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Research Report

Audit of European Strategy

Sven Biscop ed
Christoph Heusgen
Richard Gowan
Jean-Yves Haine
Sven Biscop
Kees Homan
Copyright Date: Dec. 1, 2004
Published by: Egmont Institute
Pages: 42
OPEN ACCESS
https://www.jstor.org/stable/resrep06654
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Table of Contents

  1. (pp. 3-4)
    Sven Biscop, Richard Gowan, Kate Arthurs and Linda Karvinen
  2. (pp. 5-7)
    Christoph Heusgen

    The European Security Strategy, which was adopted in December 2003 by the European Council, serves three functions. Firstly, it provides a frame of reference both for long-term strategies and for current political problems. Secondly, it is a basis for consultation with major partners on central strategic issues. Thirdly, it leads to concrete follow-up in five areas identified by the European Council: (1) proliferation of weapons of mass destruction, (2) the fight against terrorism, (3) effective multilateralism with the UN at its core, (4) a strategy towards the region of the Middle East, and (5) a comprehensive policy towards Bosnia-Herzegovina. Where...

  3. (pp. 8-17)
    Richard Gowan

    Of all the clichés surrounding debates on the European Security Strategy, the most common may be that even if the EU is still an uncertain actor, it is already an attractive model. Robert Kagan might argue that Europeans have become so engrossed in their mutual affairs that they fail to understand the world beyond their borders. They can respond that their need to look outwards is reduced by the fact that the world is looking in, and enviously: ‘Elsewhere, what in Europe has become a reality is in many other parts of the world an aspiration. ASEAN, NAFTA and MERCOSUR...

  4. (pp. 18-26)
    Jean-Yves Haine

    Europe is at a crossroads. Among the clouds of abstention, apathy and doubts about the European integration project displayed by the last European election, the new Commission has to restore the credibility and the efficiency of an institution whose legitimacy is contested by the European public and, more crucially, by some Member States. Moreover, the precarious ratification process of the Constitution will yet again launch the Union in an introspective exercise, which by nature would favour the critics more than the converts. The series of referenda would ultimately be decided by national electoral geography rather than by a truly European...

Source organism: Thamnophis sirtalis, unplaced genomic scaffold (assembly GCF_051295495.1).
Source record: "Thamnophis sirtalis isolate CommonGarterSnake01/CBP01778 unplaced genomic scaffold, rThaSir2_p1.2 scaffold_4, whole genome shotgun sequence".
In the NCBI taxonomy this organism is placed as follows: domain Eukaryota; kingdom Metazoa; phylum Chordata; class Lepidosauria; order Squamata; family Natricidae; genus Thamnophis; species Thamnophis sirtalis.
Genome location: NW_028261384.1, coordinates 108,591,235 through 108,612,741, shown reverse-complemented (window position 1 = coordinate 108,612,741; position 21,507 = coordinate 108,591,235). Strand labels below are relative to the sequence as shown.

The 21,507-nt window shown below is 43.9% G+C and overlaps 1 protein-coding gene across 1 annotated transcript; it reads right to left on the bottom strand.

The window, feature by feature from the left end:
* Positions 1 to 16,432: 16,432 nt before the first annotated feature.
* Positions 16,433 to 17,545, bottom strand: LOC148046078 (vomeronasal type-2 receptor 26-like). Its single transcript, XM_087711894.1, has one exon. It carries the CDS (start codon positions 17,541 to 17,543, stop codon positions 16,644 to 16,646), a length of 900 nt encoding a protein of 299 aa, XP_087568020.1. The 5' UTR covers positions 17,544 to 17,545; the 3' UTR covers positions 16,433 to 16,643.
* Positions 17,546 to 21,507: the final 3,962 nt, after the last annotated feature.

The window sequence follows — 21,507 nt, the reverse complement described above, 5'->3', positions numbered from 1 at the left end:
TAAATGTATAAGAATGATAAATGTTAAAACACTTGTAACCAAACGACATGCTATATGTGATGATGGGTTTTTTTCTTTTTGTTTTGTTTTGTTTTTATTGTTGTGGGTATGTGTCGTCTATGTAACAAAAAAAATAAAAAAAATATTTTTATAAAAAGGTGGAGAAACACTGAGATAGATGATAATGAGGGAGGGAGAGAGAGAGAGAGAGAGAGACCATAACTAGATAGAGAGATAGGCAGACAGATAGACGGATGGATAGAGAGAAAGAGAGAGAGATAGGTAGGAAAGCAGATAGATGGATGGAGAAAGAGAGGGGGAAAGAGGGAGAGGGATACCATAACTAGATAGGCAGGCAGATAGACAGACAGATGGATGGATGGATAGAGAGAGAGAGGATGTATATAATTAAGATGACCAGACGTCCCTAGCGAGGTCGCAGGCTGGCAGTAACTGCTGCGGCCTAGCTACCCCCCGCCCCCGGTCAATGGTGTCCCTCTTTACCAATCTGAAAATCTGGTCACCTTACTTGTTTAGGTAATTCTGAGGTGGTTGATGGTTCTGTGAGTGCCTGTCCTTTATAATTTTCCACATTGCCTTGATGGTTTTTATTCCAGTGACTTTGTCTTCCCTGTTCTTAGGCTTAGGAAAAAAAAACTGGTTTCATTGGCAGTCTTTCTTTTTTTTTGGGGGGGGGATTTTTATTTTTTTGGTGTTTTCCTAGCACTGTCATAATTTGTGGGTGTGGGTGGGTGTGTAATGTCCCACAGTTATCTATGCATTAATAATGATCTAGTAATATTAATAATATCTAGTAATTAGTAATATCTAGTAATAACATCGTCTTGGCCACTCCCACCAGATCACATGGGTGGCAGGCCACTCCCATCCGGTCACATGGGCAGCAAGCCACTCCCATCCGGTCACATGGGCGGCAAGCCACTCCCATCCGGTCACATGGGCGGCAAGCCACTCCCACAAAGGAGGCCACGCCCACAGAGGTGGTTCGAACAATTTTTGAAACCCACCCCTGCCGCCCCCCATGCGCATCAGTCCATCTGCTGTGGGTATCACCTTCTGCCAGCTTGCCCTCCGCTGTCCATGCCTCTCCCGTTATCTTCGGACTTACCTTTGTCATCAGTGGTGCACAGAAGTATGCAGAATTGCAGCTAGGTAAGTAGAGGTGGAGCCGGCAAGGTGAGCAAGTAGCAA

5. (pp. 27-32)
    Sven Biscop

    The best way of summarizing the European Security Strategy, the ‘European way’, is ‘effective multilateralism’, the last of three strategic objectives named in the Strategy. Effective Multilateralism – ‘the development of a stronger international society, well functioning international institutions and a rule-based international order’ as the Strategy has it – concerns the global level, the world system itself, and as such addresses the long-term, underlying factors determining peace and security, and that by multilateral means, by cooperating with others.

    The other two strategic objectives in the Strategy are implied by Effective Multilateralism. ‘Building security in our neighbourhood’ is the application...

  6. (pp. 33-36)
    Kees Homan

    At the December 2003 Brussels summit the EU adopted the European Security Strategy. The document has three basic parts. First, it calls for the EU to contribute more resources to establishing economic and political stability in its neighbourhood. Second, it calls on the EU to build an international order. And third, it calls on the EU to strengthen its civil and military capacity to deal with the threat of weapons of mass destruction and rogue states. The Strategy has a global and comprehensive approach to Europe’s security interests and threats.

    Due to the vagueness of the Strategy – 25 governments...